To anyone out there suffering and struggling, keep your head up high and remember: do not fear the winds of adversity; a kite rises against the wind rather than with it.http://electronicintifada.net/v2/article11246.shtml
So, I sit here thinking about the lives of Latifa and Fidaa -- two women not much younger than myself who lost their lives before they really began. I think about the countless others whose names and stories I don't know and may never know, and I can't help but feel hideously entitled and favored compared to them, as if my life here were regarded with so much more value and worth than theirs. I can't help but view my struggle [with cancer] as being so minute compared to theirs, and I can't escape that overwhelming sense of guilt I feel for not being able to do more. I cannot and will never be able to fathom why I am able to receive the medicines and treatments necessary to help me with such ease, while those suffering, like Latifa, Fidaa, and countless others imprisoned in Gaza, were not even given the simple chance of fighting for their lives. Are their lives really viewed so worthless? Do they not feel joy, fear, and pain the same way that you or I would? I ask those who are reading this, those of you familiar and those of you who may not be so familiar with Palestinian struggle, to take a moment to reflect and imagine how you would feel if you were in their shoes.
All political jargon and minutiae aside, I ask you to just think about their situation from an unadulterated, humanitarian point of view. Can you begin to imagine what it would it feel like to just wait to die from a treatable illness? How would you react, if you were to have the grim thought of losing your battle at any moment due to unjust, bureaucratic measures, always in the back of your mind? For so many in Gaza, receiving a diagnosis of cancer, heart problems, or any other serious medical emergency is essentially a death sentence inflicted upon them by "the only democracy in the Middle East." Perhaps those who continue to believe that Israel is indeed such a "democracy" can help me answer a question that has been gnawing at my conscience for years now: why are the lives of those suffering over there, under occupation and in silence, not deemed as valuable as our lives over here?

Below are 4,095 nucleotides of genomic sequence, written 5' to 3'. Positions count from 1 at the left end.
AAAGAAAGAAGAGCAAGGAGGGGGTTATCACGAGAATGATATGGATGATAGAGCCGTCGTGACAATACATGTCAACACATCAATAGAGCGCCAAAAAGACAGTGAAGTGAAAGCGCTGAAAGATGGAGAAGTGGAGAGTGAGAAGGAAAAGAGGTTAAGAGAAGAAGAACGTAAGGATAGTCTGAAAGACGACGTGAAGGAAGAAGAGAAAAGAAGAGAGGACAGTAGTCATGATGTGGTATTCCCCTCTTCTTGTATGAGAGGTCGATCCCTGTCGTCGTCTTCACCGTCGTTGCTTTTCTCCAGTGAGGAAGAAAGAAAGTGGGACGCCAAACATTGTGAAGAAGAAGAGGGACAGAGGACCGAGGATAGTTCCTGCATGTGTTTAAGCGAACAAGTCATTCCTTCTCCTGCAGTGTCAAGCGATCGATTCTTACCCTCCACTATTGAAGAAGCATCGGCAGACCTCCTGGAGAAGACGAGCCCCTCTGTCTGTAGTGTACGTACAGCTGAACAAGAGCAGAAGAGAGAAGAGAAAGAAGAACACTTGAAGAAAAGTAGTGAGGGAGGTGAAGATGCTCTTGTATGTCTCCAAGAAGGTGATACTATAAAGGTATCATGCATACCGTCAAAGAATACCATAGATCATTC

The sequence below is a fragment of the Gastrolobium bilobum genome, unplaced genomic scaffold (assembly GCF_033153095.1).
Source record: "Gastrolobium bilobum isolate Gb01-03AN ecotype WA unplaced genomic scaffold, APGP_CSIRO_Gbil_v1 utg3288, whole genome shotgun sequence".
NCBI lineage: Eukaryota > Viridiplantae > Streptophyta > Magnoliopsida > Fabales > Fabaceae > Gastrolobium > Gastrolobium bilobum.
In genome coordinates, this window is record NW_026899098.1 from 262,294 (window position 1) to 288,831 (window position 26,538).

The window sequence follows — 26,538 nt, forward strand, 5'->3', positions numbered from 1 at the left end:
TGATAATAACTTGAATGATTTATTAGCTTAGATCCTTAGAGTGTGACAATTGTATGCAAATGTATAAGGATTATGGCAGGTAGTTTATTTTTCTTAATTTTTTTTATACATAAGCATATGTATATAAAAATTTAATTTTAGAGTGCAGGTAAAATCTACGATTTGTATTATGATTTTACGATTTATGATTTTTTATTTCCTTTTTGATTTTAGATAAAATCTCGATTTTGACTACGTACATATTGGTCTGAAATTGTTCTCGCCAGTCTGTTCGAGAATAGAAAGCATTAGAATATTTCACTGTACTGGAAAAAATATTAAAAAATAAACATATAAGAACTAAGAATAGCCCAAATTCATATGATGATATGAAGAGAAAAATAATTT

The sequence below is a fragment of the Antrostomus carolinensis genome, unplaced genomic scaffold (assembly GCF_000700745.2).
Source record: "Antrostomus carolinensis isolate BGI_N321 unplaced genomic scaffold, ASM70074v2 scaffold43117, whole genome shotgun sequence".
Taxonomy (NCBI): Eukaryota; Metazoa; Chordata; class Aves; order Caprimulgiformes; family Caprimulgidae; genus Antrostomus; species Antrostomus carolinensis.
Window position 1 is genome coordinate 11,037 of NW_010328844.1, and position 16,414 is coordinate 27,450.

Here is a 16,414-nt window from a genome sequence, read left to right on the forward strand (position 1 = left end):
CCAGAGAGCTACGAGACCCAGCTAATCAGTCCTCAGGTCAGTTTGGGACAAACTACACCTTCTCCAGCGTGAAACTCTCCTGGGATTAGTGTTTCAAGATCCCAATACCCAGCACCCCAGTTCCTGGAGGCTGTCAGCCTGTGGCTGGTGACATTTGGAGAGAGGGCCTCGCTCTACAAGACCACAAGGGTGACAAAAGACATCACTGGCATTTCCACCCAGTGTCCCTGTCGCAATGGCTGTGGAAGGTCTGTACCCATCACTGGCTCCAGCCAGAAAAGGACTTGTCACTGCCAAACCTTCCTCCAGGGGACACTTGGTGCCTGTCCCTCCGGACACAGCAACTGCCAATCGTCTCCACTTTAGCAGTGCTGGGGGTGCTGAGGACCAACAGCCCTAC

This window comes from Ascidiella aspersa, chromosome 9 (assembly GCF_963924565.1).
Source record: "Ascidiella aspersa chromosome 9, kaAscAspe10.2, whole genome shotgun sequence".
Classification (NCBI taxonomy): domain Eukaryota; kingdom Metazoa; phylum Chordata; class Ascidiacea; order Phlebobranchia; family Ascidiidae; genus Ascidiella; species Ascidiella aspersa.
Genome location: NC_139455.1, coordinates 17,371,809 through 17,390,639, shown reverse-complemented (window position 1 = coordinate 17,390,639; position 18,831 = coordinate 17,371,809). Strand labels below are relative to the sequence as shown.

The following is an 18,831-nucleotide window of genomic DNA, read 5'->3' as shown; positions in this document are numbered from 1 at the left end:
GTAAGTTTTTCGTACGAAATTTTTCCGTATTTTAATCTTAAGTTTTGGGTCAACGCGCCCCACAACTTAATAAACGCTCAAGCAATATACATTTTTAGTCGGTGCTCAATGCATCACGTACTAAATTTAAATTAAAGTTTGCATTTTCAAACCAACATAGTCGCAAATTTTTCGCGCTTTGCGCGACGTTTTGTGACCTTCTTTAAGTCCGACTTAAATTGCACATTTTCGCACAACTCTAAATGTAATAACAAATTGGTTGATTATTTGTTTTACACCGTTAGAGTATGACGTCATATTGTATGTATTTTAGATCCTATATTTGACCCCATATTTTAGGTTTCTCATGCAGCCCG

At times, I find myself unable to fully digest all that's happened in such a short amount of time. I left there a person who took a lot for granted, someone who complained about so much in life quite unwarrantedly. Today, I sit here writing to you as a completely changed person.
My last image from Aida, forever embedded in my memory, may be of a simple pastime in Palestine, but it is one that speaks volumes in terms of embodying the resilient and innovative spirit of the Palestinian people. A group of young boys flew kites in the afternoon breeze -- some were colorful, some were plain, some were in the shape of animals or superheroes, and some were ingeniously made out of old garbage bags tied to string. That zeal and zest for life are what continue to amaze me about the Palestinian people, particularly those living under siege and occupation in Palestine. Despite all the pain, suffering, and hardships thrown their way on a daily basis, whether in the West Bank or Gaza, they continue to manage to find a way to make the very best of their situation, never pitying themselves or asking for charity.
Today, I write to you as a survivor. I am one of the lucky ones, and I will never forget that. I am a Palestinian who was not denied rights because I don't live under siege or occupation. That revolting reality has never and will never fade from my conscience.
So, to any and all facing struggles, here and abroad, I'd just like to remind you to never give up, nor to ever be bullied into silence. I, for one, will not and cannot remain silent when so much injustice continues to take place before my eyes. That is why I write today. My silence makes me complicit in war crimes, and I simply refuse to be a culprit. Such sheer injustice and depravity cannot and will not be condoned any longer, and I will do my very best to make sure my voice is heard, even in its limited volume. To anyone out there suffering and struggling, keep your head up high and remember: do not fear the winds of adversity; a kite rises against the wind rather than with it.